The city’s public safety committee started hearing about Connolly’s work in May 2019 in quarterly police reports, and Connolly himself has given two presentations.
The committee routinely hears that more than half the vehicles checked in the city during commercial vehicle enforcement blitzes are taken off the road.
Yet the issue of commercial vehicle safety is not mentioned at all in the city’s 2020 Community Safety Plan or its July 2021 draft Transportation Plan.
Public safety director Dave Critchley said the Community Safety Plan “is not intended to capture all of the various initiatives/concerns of each Dept they are currently working on,” but the city is reviewing the plan, and commercial vehicles “have been raised as part of that discussion.”
A #BurnabyFrontline officer observed this 🚚⬇️ come off Hwy 1 with its hazard lights on. The subsequent traffic stop finds⬇️— Burnaby RCMP (@BurnabyRCMP) July 24, 2021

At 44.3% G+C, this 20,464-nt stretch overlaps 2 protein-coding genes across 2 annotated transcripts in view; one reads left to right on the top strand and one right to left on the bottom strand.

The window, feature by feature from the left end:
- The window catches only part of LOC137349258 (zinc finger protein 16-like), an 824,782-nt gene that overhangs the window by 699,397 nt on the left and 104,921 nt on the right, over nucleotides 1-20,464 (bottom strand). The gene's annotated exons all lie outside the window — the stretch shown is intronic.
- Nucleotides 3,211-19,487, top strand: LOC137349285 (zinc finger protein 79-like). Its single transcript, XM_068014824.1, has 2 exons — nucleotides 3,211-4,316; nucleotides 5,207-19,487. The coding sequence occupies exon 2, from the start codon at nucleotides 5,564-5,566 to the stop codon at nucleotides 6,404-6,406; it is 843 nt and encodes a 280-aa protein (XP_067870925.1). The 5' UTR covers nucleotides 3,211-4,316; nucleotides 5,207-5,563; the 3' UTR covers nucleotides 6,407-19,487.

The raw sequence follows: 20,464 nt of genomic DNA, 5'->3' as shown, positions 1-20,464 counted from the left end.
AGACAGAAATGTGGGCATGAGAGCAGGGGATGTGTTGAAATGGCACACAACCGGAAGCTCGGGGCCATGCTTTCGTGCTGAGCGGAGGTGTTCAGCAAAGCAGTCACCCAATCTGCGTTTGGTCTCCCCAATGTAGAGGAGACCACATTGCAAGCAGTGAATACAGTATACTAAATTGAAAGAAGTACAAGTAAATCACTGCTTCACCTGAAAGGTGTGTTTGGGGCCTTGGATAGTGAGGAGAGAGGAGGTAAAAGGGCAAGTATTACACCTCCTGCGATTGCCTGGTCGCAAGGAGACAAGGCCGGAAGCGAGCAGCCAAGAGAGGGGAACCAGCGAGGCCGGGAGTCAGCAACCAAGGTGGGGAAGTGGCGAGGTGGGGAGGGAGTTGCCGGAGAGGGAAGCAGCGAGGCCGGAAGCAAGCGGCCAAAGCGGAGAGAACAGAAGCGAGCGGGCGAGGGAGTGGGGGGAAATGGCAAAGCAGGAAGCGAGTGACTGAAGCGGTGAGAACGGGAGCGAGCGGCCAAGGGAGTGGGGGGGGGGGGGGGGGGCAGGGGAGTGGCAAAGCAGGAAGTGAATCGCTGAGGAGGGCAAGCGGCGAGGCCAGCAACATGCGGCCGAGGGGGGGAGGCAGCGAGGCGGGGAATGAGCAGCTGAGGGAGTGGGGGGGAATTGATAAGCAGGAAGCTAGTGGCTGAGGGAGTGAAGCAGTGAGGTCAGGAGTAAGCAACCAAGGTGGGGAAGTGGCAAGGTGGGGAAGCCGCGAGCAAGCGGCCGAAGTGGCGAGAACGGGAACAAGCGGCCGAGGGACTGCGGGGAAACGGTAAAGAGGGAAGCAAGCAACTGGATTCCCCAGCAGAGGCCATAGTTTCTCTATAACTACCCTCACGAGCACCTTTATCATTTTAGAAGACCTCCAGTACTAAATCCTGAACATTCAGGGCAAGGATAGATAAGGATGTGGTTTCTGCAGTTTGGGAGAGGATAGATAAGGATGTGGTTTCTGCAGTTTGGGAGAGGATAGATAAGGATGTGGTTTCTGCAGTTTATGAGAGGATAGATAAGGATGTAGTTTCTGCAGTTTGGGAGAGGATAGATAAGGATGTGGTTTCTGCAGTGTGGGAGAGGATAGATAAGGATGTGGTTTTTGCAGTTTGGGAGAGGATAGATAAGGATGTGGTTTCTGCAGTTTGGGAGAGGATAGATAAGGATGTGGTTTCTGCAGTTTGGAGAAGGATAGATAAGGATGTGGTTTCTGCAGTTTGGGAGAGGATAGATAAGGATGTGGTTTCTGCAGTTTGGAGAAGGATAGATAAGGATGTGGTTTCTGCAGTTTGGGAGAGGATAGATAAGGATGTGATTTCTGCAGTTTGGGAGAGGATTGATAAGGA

-No working brake lights, turn signals or headlights
-Dangerous Goods not secured properly
2 VT's issued and the 🚚 was placed out of service #CMVSafety pic.twitter.com/1a1esFlRyq
Connolly would like to see Burnaby RCMP establish a dedicated commercial vehicle unit as other Metro Vancouver police agencies, like Vancouver, Delta and New Westminster, have.
He said police agencies have created the specialized units because Commercial Vehicle Safety and Enforcement, the provincial agency responsible for commercial vehicle enforcement isn’t adequately resourced to do the job
The B.C. General Employees Union, which represents 185 members at CVSE, also told the NOW the agency is understaffed.
More trucks, fewer inspectors
But the Ministry of Transportation and Infrastructure said CVSE “continues to be a robust and resilient organization.”
“CVSE is active in all areas of the province, providing education and enforcement programs aimed at continually improving safety of commercial vehicles on B.C. highways, as well as progressing economic viability of the industry,” stated an email from the ministry.
But staffing at the agency hasn't kept up with an increase in truck traffic in the province.
According to ICBC, there were 49,130 heavy trucks (11,795 kilograms or heavier) registered in the province in 2003; in 2020, there were 68,000 – a 38% increase.